# Introduction#

Humanity has always tackled challenges by breaking them down into smaller pieces. We have various tasks to achieve one unique goal, we have various steps to do one specific recipe, and I am sure you are familiar with the term divide and conquer. Look at this example. We know that $$18$$ can be decomposed into $$2$$ and $$3$$ such that $$18 = 2 \times 3 \times 3$$. Then, from that knowledge, we can infer that $$18$$ and all its multiples are divisible by $$2$$. As we can see, decomposition can be incredibly useful for discovering properties previously invisible if the problem was considered in its entirety.

The technique we will discuss in this post is all about decomposition but with matrices, and it is called Singular Value Decomposition. This blog post is the second part of a series around SVD.

If you are not familiar with terms such Vector Spaces and Orthogonality, definitely check the first part to make the reading of this one smooth.

# Singular Value Decomposition#

Singular Value Decomposition (SVD for short) is method used to factorize any rectangular matrix $$\boldsymbol{M} \in \mathbb{R}^{m \times n}$$. Why is useful? Let’s take a look at an example. Consider the function below:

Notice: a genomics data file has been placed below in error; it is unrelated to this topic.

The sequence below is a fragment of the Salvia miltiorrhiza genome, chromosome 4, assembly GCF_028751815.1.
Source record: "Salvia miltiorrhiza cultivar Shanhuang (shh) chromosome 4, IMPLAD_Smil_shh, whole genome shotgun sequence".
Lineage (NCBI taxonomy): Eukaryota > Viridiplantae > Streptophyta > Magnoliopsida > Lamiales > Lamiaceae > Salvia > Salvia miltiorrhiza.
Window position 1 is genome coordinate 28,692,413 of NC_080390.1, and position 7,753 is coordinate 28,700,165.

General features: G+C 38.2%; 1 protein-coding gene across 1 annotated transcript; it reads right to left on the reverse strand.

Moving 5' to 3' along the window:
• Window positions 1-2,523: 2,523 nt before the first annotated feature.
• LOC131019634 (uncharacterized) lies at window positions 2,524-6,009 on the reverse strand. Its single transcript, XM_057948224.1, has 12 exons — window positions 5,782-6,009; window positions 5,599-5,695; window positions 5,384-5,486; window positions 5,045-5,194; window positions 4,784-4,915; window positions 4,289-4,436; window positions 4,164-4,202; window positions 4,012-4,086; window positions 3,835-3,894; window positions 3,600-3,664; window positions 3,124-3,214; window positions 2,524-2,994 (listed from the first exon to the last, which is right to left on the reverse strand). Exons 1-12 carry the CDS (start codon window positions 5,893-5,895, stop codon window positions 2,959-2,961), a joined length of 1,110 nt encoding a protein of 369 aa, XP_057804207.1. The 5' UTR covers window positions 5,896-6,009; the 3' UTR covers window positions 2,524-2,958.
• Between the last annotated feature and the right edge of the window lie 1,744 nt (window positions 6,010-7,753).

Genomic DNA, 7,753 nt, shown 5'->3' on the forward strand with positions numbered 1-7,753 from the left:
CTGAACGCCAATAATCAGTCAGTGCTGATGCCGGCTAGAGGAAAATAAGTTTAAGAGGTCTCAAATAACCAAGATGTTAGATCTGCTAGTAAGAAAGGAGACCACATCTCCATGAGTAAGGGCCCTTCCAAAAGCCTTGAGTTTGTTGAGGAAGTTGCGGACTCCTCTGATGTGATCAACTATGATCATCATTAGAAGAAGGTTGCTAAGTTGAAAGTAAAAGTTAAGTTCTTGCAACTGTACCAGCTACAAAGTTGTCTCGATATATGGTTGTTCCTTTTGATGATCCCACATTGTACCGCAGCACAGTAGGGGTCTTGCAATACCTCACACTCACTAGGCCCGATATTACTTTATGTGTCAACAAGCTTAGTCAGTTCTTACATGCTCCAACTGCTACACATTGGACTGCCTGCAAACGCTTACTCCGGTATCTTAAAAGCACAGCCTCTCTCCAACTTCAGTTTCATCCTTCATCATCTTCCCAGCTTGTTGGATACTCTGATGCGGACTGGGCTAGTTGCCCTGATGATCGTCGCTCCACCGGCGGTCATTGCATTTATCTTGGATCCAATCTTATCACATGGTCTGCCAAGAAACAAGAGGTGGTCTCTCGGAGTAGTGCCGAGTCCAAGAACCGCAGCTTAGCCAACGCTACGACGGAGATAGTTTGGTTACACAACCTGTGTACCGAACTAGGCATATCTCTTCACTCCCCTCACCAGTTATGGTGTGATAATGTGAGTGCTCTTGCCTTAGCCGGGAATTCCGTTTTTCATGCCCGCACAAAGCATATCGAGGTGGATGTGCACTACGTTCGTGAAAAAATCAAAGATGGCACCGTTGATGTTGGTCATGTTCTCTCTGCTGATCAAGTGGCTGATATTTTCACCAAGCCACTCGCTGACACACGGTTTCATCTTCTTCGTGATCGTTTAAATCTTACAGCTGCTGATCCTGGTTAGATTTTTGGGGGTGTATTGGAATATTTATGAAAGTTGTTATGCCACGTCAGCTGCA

$$f(x) = x^2 + 2x + 1$$

Assuming you did your maths well in high school, you would find little to no problem in confirming that the following is true:

$$f(x) = x^2 + 2x + 1 = (x + 1)(x + 1)$$

Therefore, we see that this mildly complex function becomes clear when it is decomposed right? It just takes a value $$x$$, add one to it and square the result. From the last post, we said that as scalar functions are transformations that map between scalar values and vector transformations are transformation of vectors. This means that, if we can decomposes functions such that we discover interesting properties in them, the same also hold for vector transformations. Additionally, we said that some linear vector transformations could represented as matrices. As a result, a matrix decomposition technique like SVD could be very helpful to understand how vectors are transformed.

Now, let’s dive into the subject matter. Single Value Decomposition is simply a method use to decompose any rectangular matrix $$\boldsymbol{M} \in \mathbb{R}^{m \times n}$$ such that:

$$\boldsymbol{M} = \boldsymbol{U} \boldsymbol{\Sigma} \boldsymbol{V}^{T}$$